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Accenture Seeks to Support Black Tech Entrepreneurs

Accenture has launched a Black Founders Development Program to invest in and support Black technology startup founders and entrepreneurs, the global IT consulting giant announced today.

Led by Accenture Ventures, the program will help Black business owners and leaders grow their technology businesses through more direct access to venture capital, corporate mentorship and strategic connections with Accenture business partners and clients, according to Accenture.

The Black Founders Development Fund will make strategic investments in early-stage, Black-founded and Black-run software startups, applying Accenture’s technology, innovation and investment expertise and leveraging the professional services company’s network of technology ecosystem partners, Accenture said in the statement. The fund will initially focus on North America, with plans to expand globally at a later date.

Accenture Black Founders Development Program Supports Black Tech Entrepreneurs

According to a study by RateMyInvestor and Diversity VC, Black startup founders receive less than 1% of all venture capital funding, which, in the U.S. alone, totaled approximately $130 billion. A Kauffman Foundation analysis of U.S. Census Bureau data found that 28% of Black entrepreneurs’ profits were limited by lack of access to capital, compared to just 10% of white entrepreneurs.

“Black entrepreneurs continue to innovate, but face bias and lack access to capital and opportunity in the venture capital community, receiving a disproportionately small amount of funding,” said Paul Daugherty, group chief executive – technology and chief technology officer at Accenture. “Big change is clearly needed, and Accenture Ventures will help lead that change.”

Accenture Ventures launched in 2015 and makes targeted equity investments in emerging technology startups that align with Accenture client priorities and business needs, according to the company. Its Open Innovation arm makes connections between clients and enterprise-relevant startups worldwide to serve both clients and accelerate those startups’ growth potential, according to the statement.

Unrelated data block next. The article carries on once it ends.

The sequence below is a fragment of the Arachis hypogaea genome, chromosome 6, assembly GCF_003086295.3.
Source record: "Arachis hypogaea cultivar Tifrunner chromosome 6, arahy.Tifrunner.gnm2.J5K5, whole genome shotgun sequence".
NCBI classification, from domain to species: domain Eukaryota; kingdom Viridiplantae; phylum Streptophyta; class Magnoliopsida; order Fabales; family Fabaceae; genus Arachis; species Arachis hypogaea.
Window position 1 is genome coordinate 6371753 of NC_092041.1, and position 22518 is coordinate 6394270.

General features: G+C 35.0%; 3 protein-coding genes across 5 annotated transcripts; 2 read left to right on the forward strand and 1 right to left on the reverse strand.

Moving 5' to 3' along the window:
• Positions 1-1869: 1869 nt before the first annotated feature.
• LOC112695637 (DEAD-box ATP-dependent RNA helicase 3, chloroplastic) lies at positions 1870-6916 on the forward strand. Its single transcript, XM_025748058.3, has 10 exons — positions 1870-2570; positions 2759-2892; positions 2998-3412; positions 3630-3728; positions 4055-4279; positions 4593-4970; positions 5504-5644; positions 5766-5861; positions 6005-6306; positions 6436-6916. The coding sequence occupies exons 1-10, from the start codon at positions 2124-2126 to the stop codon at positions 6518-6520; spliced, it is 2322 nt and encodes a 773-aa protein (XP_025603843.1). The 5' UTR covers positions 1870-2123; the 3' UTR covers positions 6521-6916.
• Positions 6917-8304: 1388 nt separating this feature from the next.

Accenture joins a host of other technology companies taking public stands to fight injustice and inequality, including Cisco, Zoom, eBay, Intel and HP. Moreover, a group of U.S. companies is pledging to add a Black director to their boards within the next year in a bid to diversify and help accelerate more inclusion in corporate America, The Wall Street Journal reports.

Meanwhile, Accenture is taking steps to achieve more diversity internally. On September 1, 2020, Accenture CEO Julie Sweet announced that by 2025 the company would increase the representation of African American and Black people in the organization from 9% to 12%; and increase the number of African American and Black managing directors from 2.8% to 4.4%.

Black Founders Development Advisory Council

Kathryn Ross, global Open Innovation lead, Black Founders Development Program lead, Accenture Ventures

Accenture Ventures also established a Black Founders Development Advisory Council to help guide its future investment strategy, according to the statement. The advisory council is made up of diverse, established business leaders and partners that can provide guidance and mentorship to Black founders and CEOs, according to Accenture.

The first two council members appointed are Kay Koplovitz, founder of USA Networks and the current chairman and co-founder of Springboard Enterprises, a community of nearly 800 women founders and leaders of emerging growth companies and Corey E. Thomas, chairman and CEO of Rapid7, Inc., a security analytics and automation provider, who previously served on the U.S. Commerce Department’s Digital Economy Board of Advisors, according to the statement.

“Our Black Founders Development Program will help drive economic inclusion and create new advancement opportunities for Black business owners and leaders by bringing to bear the full power of our global technology business and extensive relationships with clients, partners and the venture capital community,” said Kathryn Ross, global Open Innovation lead and the Black Founders Development Program lead for Accenture Ventures. “Leadership, resources, technology and investment knowledge are all areas where Accenture can deliver significant support to Black entrepreneurs, helping them to accelerate innovation and further grow their businesses.”

Accenture Ventures plans to announce additional advisory council members and its first participating founders in the coming months.

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